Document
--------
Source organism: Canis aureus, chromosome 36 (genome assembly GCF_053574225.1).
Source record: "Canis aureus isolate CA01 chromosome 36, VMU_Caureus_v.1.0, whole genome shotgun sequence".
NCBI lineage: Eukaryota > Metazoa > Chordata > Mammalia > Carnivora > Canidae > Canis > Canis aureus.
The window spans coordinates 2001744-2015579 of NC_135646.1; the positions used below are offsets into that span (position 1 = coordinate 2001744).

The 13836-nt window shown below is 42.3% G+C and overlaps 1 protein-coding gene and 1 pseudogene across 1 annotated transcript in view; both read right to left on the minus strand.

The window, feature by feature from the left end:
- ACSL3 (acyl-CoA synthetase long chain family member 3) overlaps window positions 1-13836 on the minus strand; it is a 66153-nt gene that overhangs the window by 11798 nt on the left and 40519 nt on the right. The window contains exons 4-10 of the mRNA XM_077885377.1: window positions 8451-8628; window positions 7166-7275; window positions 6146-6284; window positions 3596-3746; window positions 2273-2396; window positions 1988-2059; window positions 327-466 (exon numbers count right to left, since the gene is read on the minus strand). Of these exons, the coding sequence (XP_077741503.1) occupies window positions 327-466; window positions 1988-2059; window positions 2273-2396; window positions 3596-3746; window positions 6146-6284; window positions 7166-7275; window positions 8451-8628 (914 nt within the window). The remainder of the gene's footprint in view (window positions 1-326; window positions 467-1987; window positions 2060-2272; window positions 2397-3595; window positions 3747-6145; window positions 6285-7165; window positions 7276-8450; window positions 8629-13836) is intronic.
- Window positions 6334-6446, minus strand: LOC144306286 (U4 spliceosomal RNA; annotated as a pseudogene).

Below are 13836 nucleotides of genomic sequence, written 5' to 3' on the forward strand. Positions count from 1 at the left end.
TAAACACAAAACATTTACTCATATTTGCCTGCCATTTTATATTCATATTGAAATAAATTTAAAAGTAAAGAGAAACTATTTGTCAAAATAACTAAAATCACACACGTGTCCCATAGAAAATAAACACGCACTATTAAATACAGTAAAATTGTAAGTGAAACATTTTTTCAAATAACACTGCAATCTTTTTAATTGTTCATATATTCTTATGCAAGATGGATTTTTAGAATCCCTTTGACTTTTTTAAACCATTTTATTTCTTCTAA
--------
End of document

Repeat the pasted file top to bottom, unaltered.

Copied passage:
Source organism: Canis aureus, chromosome 36 (genome assembly GCF_053574225.1).
Source record: "Canis aureus isolate CA01 chromosome 36, VMU_Caureus_v.1.0, whole genome shotgun sequence".
NCBI lineage: Eukaryota > Metazoa > Chordata > Mammalia > Carnivora > Canidae > Canis > Canis aureus.
The window spans coordinates 2001744-2015579 of NC_135646.1; the positions used below are offsets into that span (position 1 = coordinate 2001744).

The 13836-nt window shown below is 42.3% G+C and overlaps 1 protein-coding gene and 1 pseudogene across 1 annotated transcript in view; both read right to left on the minus strand.

The window, feature by feature from the left end:
- ACSL3 (acyl-CoA synthetase long chain family member 3) overlaps window positions 1-13836 on the minus strand; it is a 66153-nt gene that overhangs the window by 11798 nt on the left and 40519 nt on the right. The window contains exons 4-10 of the mRNA XM_077885377.1: window positions 8451-8628; window positions 7166-7275; window positions 6146-6284; window positions 3596-3746; window positions 2273-2396; window positions 1988-2059; window positions 327-466 (exon numbers count right to left, since the gene is read on the minus strand). Of these exons, the coding sequence (XP_077741503.1) occupies window positions 327-466; window positions 1988-2059; window positions 2273-2396; window positions 3596-3746; window positions 6146-6284; window positions 7166-7275; window positions 8451-8628 (914 nt within the window). The remainder of the gene's footprint in view (window positions 1-326; window positions 467-1987; window positions 2060-2272; window positions 2397-3595; window positions 3747-6145; window positions 6285-7165; window positions 7276-8450; window positions 8629-13836) is intronic.
- Window positions 6334-6446, minus strand: LOC144306286 (U4 spliceosomal RNA; annotated as a pseudogene).

Below are 13836 nucleotides of genomic sequence, written 5' to 3' on the forward strand. Positions count from 1 at the left end.
TAAACACAAAACATTTACTCATATTTGCCTGCCATTTTATATTCATATTGAAATAAATTTAAAAGTAAAGAGAAACTATTTGTCAAAATAACTAAAATCACACACGTGTCCCATAGAAAATAAACACGCACTATTAAATACAGTAAAATTGTAAGTGAAACATTTTTTCAAATAACACTGCAATCTTTTTAATTGTTCATATATTCTTATGCAAGATGGATTTTTAGAATCCCTTTGACTTTTTTAAACCATTTTATTTCTTCTAA